Holy Lime Treats, Martha!- Lime Meltaways- 9 eggs, 4-1/4 cups of sugar, 4 1/4 sticks of Butter, and 3 cups of flour used so far- 170 recipes to go!

March 13, 2010


André's Lime Meltaways

Martha's Lime Meltaways

As I’ve mentioned before, Martha has her Cookie Book divided into sections based on texture. The shortbread and today’s cookie, Lime Meltaways, are both from the section titled, Crumbly and Sandy.  This title reminds me of the old adage-That’s how the cookie crumbles. I hate that adage. It is usually uttered by someone in response to another’s personal misfortune, much like the  more contemporary adage- You snooze, you lose. No one benefits from hearing these during tough times. It doesn’t make anyone feel better.

Honestly, imagine it. You’ve just decided to end a twelve-year marriage. You’re sad, angry, and distraught. You go to your best friend for comfort and counseling and your friend turns to you with sympathetic eyes and says, “Well, I know this is hard right now, but that’s how the cookie crumbles.”

I am not a big fan of homicide, but if I sat on a jury and heard that the victim had used this adage to comfort a suffering friend, I’d side with the defendant.

I should probably start talking about cookies now.

I delivered the Citrus Cornmeal Shortbread to my friend, who I will refer to as Baroness Von Shortbread. She works upon a hill not far from my house.  I dropped them off with a note to contact me with her review.

She wrote:

“Thanks for giving me the job of tasting my favorite kind of cookie! I owe you, big!
The look, smell and texture is definitely classic shortbread. Really great on all levels. The citrus flavor is a bit strong for my taste, especially the aftertaste. I love the look of the unexpected citrus confetti in the cookie.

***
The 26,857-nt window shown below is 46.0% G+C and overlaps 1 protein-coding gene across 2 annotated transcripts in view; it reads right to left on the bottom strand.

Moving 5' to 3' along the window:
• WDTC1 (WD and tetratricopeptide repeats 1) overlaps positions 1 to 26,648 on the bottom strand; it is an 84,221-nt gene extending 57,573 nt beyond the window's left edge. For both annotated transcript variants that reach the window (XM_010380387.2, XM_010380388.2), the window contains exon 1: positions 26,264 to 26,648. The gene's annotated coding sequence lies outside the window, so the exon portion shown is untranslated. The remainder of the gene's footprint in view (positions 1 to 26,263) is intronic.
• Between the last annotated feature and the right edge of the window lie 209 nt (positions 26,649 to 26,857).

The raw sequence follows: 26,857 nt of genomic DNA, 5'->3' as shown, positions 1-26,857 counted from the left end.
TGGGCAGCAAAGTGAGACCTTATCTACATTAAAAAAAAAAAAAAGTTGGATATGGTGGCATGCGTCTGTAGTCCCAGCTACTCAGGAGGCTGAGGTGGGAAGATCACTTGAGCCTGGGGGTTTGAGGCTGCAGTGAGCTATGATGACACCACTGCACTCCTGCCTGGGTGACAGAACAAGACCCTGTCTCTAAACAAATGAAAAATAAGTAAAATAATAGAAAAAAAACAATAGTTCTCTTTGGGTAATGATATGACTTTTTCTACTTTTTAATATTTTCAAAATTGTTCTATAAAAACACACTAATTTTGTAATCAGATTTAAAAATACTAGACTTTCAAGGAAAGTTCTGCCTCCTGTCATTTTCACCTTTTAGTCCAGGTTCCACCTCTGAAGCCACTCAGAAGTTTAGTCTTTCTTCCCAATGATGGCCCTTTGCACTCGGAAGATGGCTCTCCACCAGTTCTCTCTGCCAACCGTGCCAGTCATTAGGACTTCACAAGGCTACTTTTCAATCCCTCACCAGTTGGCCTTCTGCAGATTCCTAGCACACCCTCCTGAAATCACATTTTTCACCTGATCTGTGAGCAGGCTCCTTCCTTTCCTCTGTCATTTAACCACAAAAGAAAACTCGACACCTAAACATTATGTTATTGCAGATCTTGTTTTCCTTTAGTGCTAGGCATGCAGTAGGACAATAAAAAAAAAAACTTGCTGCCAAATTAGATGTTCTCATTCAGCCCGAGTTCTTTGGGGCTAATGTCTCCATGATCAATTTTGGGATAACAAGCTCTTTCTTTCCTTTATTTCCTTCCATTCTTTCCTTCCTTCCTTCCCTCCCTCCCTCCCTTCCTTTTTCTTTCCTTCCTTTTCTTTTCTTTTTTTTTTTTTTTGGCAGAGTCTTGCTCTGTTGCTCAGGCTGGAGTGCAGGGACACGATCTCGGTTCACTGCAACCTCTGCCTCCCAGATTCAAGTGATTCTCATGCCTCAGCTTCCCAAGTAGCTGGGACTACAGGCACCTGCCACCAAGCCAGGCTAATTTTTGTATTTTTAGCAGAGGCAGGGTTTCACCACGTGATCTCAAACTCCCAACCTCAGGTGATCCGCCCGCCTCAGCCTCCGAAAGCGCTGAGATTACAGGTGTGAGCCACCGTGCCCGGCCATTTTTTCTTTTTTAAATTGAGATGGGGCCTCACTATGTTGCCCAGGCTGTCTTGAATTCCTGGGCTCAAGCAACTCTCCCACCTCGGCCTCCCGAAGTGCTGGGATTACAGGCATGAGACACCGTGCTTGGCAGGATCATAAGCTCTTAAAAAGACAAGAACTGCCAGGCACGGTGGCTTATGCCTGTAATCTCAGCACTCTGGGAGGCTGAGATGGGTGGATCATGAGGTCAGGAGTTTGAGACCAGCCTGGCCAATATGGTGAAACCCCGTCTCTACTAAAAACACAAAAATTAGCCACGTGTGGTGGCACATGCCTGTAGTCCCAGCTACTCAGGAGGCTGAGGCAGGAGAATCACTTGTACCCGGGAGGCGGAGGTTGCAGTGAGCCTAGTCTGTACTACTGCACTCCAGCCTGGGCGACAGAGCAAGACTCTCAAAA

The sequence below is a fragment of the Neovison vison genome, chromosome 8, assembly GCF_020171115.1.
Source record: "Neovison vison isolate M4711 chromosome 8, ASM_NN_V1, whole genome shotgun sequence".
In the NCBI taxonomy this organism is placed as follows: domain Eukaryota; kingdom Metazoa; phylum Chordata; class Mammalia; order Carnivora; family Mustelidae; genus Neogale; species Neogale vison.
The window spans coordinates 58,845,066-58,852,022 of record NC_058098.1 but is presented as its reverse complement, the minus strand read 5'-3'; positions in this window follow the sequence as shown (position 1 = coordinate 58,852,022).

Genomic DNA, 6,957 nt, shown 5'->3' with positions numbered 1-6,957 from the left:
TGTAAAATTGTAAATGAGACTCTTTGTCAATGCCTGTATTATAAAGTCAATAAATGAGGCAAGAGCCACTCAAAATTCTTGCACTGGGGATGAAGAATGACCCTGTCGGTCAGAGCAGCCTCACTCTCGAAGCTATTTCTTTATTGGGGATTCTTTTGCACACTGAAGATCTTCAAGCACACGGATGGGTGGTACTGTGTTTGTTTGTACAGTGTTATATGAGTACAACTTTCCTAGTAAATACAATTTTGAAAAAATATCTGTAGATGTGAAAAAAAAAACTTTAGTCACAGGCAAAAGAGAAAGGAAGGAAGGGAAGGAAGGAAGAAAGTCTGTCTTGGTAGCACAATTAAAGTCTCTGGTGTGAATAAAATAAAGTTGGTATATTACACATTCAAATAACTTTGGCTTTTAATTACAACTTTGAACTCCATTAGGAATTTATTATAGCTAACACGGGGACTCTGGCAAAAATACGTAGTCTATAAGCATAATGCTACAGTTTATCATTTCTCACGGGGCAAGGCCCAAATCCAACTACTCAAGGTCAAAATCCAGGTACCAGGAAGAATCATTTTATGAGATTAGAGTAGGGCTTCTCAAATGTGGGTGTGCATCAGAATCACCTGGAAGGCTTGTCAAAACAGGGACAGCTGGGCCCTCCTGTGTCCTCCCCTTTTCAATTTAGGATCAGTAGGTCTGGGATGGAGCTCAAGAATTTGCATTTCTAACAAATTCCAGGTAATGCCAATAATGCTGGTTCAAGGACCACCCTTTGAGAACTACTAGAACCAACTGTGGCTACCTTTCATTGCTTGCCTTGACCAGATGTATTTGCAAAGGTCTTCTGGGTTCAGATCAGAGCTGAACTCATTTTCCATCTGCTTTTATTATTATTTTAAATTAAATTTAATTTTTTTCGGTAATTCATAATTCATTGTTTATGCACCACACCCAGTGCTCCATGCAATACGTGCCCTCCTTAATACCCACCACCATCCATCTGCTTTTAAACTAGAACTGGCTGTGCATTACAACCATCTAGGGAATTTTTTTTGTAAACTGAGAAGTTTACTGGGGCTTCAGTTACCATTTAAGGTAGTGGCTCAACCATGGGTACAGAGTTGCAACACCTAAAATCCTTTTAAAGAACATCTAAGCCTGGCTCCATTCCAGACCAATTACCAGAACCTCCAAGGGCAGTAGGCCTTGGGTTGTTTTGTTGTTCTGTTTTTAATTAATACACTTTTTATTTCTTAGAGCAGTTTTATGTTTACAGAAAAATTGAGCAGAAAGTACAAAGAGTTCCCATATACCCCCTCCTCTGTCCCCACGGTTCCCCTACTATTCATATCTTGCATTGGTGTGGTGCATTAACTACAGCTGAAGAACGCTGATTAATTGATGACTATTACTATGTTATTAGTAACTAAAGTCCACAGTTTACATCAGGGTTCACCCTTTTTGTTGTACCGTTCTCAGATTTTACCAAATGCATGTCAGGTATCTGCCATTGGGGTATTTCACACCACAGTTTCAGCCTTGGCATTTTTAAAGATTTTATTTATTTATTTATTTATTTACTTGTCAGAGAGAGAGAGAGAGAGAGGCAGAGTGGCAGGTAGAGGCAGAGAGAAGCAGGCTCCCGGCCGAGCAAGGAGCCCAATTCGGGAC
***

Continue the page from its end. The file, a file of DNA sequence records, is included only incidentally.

Reduce the citrus…and you have a solid winner in my opinion.”

The Baroness has spoken. I happen to agree with her about the citrus aftertaste. Orange zest smells terrific but when tasted, it has a bitterness that lingers. I am not saying that you would want to spit out the cookie in disgust. You wouldn’t. It’s a delicious cookie, but the bitter orange does linger on the palate, and not in a good way.

Thanks, Baroness, for your candid feedback and know you will be called upon again when shortbread is on the menu.

This talk of citrusy aftertaste is the perfect segue to chat a bit about today’s cookie, Lime Meltaways.

This is a damn, good cookie. I’ve made it before and I’ll make it again. They remind me of one of my favorite cookies from childhood. Ever had  Lemon Coolers made by Nabisco? I am sure they consist of nothing but shortening, flour, lemon flavoring, and powdered sugar, but they are deeee-licious!

I haven’t bought a boxed cookie in years. It’s against my cookie code of ethics. But I certainly would never refuse a box of  these little, powdery treats.

Lime Meltaways are quite simple. They are essentially another shortbread cookie with added sweetness. 1 1/2 sticks of room temperature butter are combined with 1/3 cup of powdered sugar and whipped together until fluffy and light. Add the zest of two limes, 1 Tbsp of vanilla extract and 2 Tbsps of fresh lime juice. Combine these and whip again into a fluffy and fragrant mass.  Sift together 1 3/4 cups of all-purpose flour, 2 Tbsp of cornstarch, and 1/8 tsp of salt. Add the dry ingredients to the wet and beat until it forms a dough.

I have to confess that I did not have any cornstarch in the cupboard so I left it out. I couldn’t think what difference 2 Tbsp of cornstarch would make to this recipe. It’s not adding flavor. It might help act as a binder of the ingredients, but they held together just fine.

I feel guilty, though. I sense there are consequences for not following Martha’s directions; kind of like in the story Peter Pan when a fairy dies each time a child says they don’t believe in fairies, I imagine an assistant at one of Martha’s offices grabs her chest and falls gracefully onto the taupe, berber-carpeted, office floor each time I stray from a recipe. Maybe I’ll get a note from the assistant’s family that woefully reads, “WHY!? WHY COULDN’T YOU HAVE JUST RUN TO THE STORE FOR CORNSTARCH?”

I’ll let you know if anything comes in mail.

Divide the dough in half and roll into logs  1 1/4 inches in diameter. Wrap them in parchment paper (which I have begun to reuse- honestly, why should the trees suffer?) and place them in the fridge to firm up. About 1 hour should do it.